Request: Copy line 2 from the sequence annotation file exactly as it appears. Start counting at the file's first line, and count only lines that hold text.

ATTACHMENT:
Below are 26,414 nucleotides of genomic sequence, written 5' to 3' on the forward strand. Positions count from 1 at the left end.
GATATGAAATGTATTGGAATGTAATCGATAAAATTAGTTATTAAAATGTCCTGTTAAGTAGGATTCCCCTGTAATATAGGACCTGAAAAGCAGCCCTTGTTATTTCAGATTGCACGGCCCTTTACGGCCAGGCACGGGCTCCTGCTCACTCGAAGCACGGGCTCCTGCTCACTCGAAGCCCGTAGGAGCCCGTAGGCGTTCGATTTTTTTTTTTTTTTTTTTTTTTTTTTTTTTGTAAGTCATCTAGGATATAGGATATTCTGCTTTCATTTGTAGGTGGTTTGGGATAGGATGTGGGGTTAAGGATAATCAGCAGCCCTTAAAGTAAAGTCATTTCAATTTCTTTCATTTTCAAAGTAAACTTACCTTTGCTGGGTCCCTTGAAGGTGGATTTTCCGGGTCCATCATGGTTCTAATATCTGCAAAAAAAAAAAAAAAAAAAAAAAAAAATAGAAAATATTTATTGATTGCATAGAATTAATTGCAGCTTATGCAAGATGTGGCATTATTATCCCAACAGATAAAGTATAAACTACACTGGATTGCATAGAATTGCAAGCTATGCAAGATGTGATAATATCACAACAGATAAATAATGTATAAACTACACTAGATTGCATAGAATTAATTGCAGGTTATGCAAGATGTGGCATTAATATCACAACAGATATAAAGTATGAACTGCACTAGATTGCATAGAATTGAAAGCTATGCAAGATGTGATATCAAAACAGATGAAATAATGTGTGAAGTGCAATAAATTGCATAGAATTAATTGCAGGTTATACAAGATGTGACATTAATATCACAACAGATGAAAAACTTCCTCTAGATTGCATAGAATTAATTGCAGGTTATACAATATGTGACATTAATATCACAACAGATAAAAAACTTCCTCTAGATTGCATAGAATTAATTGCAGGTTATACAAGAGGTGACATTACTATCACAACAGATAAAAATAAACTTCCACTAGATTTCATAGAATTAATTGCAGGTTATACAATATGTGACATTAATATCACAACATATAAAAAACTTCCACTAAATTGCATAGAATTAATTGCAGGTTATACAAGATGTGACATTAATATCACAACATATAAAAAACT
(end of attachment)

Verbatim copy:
GATATGAAATGTATTGGAATGTAATCGATAAAATTAGTTATTAAAATGTCCTGTTAAGTAGGATTCCCCTGTAATATAGGACCTGAAAAGCAGCCCTTGTTATTTCAGATTGCACGGCCCTTTACGGCCAGGCACGGGCTCCTGCTCACTCGAAGCACGGGCTCCTGCTCACTCGAAGCCCGTAGGAGCCCGTAGGCGTTCGATTTTTTTTTTTTTTTTTTTTTTTTTTTTTTTGTAAGTCATCTAGGATATAGGATATTCTGCTTTCATTTGTAGGTGGTTTGGGATAGGATGTGGGGTTAAGGATAATCAGCAGCCCTTAAAGTAAAGTCATTTCAATTTCTTTCATTTTCAAAGTAAACTTACCTTTGCTGGGTCCCTTGAAGGTGGATTTTCCGGGTCCATCATGGTTCTAATATCTGCAAAAAAAAAAAAAAAAAAAAAAAAAAATAGAAAATATTTATTGATTGCATAGAATTAATTGCAGCTTATGCAAGATGTGGCATTATTATCCCAACAGATAAAGTATAAACTACACTGGATTGCATAGAATTGCAAGCTATGCAAGATGTGATAATATCACAACAGATAAATAATGTATAAACTACACTAGATTGCATAGAATTAATTGCAGGTTATGCAAGATGTGGCATTAATATCACAACAGATATAAAGTATGAACTGCACTAGATTGCATAGAATTGAAAGCTATGCAAGATGTGATATCAAAACAGATGAAATAATGTGTGAAGTGCAATAAATTGCATAGAATTAATTGCAGGTTATACAAGATGTGACATTAATATCACAACAGATGAAAAACTTCCTCTAGATTGCATAGAATTAATTGCAGGTTATACAATATGTGACATTAATATCACAACAGATAAAAAACTTCCTCTAGATTGCATAGAATTAATTGCAGGTTATACAAGAGGTGACATTACTATCACAACAGATAAAAATAAACTTCCACTAGATTTCATAGAATTAATTGCAGGTTATACAATATGTGACATTAATATCACAACATATAAAAAACTTCCACTAAATTGCATAGAATTAATTGCAGGTTATACAAGATGTGACATTAATATCACAACATATAAAAAACT